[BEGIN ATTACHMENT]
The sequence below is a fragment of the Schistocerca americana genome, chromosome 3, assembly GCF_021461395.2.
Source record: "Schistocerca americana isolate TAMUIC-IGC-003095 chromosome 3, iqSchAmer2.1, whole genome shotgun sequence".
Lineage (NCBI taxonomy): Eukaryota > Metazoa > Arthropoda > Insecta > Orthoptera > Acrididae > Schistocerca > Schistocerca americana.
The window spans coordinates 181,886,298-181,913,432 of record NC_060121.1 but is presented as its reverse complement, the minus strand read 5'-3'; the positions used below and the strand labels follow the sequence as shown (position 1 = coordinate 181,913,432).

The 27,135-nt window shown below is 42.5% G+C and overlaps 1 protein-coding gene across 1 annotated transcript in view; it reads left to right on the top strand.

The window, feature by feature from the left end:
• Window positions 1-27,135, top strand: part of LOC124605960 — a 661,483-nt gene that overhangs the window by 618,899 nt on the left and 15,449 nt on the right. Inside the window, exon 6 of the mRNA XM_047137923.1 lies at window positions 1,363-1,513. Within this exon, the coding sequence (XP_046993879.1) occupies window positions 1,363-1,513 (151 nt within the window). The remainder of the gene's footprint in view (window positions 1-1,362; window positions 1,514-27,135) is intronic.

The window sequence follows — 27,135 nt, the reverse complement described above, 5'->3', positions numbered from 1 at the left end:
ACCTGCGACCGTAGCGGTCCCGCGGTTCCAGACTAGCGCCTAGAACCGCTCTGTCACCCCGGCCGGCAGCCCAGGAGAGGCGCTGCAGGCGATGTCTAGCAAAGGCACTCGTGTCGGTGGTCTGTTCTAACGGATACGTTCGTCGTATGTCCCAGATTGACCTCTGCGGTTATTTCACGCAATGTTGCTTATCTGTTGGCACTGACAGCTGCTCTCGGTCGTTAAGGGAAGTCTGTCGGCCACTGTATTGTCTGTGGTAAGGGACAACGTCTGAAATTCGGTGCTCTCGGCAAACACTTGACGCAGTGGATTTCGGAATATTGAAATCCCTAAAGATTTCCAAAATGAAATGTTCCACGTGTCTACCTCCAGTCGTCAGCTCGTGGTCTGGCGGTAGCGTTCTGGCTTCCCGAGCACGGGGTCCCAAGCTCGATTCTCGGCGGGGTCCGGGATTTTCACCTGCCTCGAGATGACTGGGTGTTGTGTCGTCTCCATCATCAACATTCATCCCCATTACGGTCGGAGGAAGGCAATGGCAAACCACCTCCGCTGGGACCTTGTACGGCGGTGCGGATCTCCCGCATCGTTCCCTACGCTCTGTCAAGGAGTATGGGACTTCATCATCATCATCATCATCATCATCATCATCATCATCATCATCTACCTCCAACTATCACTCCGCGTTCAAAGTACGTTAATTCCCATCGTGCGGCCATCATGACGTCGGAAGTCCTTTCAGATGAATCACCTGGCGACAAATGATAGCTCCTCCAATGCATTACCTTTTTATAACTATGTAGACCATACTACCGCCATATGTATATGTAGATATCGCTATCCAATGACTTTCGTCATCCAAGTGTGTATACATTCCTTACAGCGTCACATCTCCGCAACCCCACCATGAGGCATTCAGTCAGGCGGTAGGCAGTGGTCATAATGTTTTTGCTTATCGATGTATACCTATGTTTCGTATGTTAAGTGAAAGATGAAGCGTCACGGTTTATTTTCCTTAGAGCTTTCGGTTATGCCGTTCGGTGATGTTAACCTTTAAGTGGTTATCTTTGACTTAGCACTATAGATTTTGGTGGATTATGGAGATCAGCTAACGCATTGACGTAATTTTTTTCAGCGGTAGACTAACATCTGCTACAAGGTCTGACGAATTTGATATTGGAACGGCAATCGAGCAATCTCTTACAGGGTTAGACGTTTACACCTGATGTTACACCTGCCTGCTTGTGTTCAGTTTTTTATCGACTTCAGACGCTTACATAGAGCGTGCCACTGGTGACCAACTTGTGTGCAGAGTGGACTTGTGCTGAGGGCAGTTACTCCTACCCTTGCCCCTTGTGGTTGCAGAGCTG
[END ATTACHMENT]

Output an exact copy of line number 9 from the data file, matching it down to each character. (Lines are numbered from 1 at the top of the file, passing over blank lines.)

ACCTGCGACCGTAGCGGTCCCGCGGTTCCAGACTAGCGCCTAGAACCGCTCTGTCACCCCGGCCGGCAGCCCAGGAGAGGCGCTGCAGGCGATGTCTAGCAAAGGCACTCGTGTCGGTGGTCTGTTCTAACGGATACGTTCGTCGTATGTCCCAGATTGACCTCTGCGGTTATTTCACGCAATGTTGCTTATCTGTTGGCACTGACAGCTGCTCTCGGTCGTTAAGGGAAGTCTGTCGGCCACTGTATTGTCTGTGGTAAGGGACAACGTCTGAAATTCGGTGCTCTCGGCAAACACTTGACGCAGTGGATTTCGGAATATTGAAATCCCTAAAGATTTCCAAAATGAAATGTTCCACGTGTCTACCTCCAGTCGTCAGCTCGTGGTCTGGCGGTAGCGTTCTGGCTTCCCGAGCACGGGGTCCCAAGCTCGATTCTCGGCGGGGTCCGGGATTTTCACCTGCCTCGAGATGACTGGGTGTTGTGTCGTCTCCATCATCAACATTCATCCCCATTACGGTCGGAGGAAGGCAATGGCAAACCACCTCCGCTGGGACCTTGTACGGCGGTGCGGATCTCCCGCATCGTTCCCTACGCTCTGTCAAGGAGTATGGGACTTCATCATCATCATCATCATCATCATCATCATCATCATCATCATCTACCTCCAACTATCACTCCGCGTTCAAAGTACGTTAATTCCCATCGTGCGGCCATCATGACGTCGGAAGTCCTTTCAGATGAATCACCTGGCGACAAATGATAGCTCCTCCAATGCATTACCTTTTTATAACTATGTAGACCATACTACCGCCATATGTATATGTAGATATCGCTATCCAATGACTTTCGTCATCCAAGTGTGTATACATTCCTTACAGCGTCACATCTCCGCAACCCCACCATGAGGCATTCAGTCAGGCGGTAGGCAGTGGTCATAATGTTTTTGCTTATCGATGTATACCTATGTTTCGTATGTTAAGTGAAAGATGAAGCGTCACGGTTTATTTTCCTTAGAGCTTTCGGTTATGCCGTTCGGTGATGTTAACCTTTAAGTGGTTATCTTTGACTTAGCACTATAGATTTTGGTGGATTATGGAGATCAGCTAACGCATTGACGTAATTTTTTTCAGCGGTAGACTAACATCTGCTACAAGGTCTGACGAATTTGATATTGGAACGGCAATCGAGCAATCTCTTACAGGGTTAGACGTTTACACCTGATGTTACACCTGCCTGCTTGTGTTCAGTTTTTTATCGACTTCAGACGCTTACATAGAGCGTGCCACTGGTGACCAACTTGTGTGCAGAGTGGACTTGTGCTGAGGGCAGTTACTCCTACCCTTGCCCCTTGTGGTTGCAGAGCTG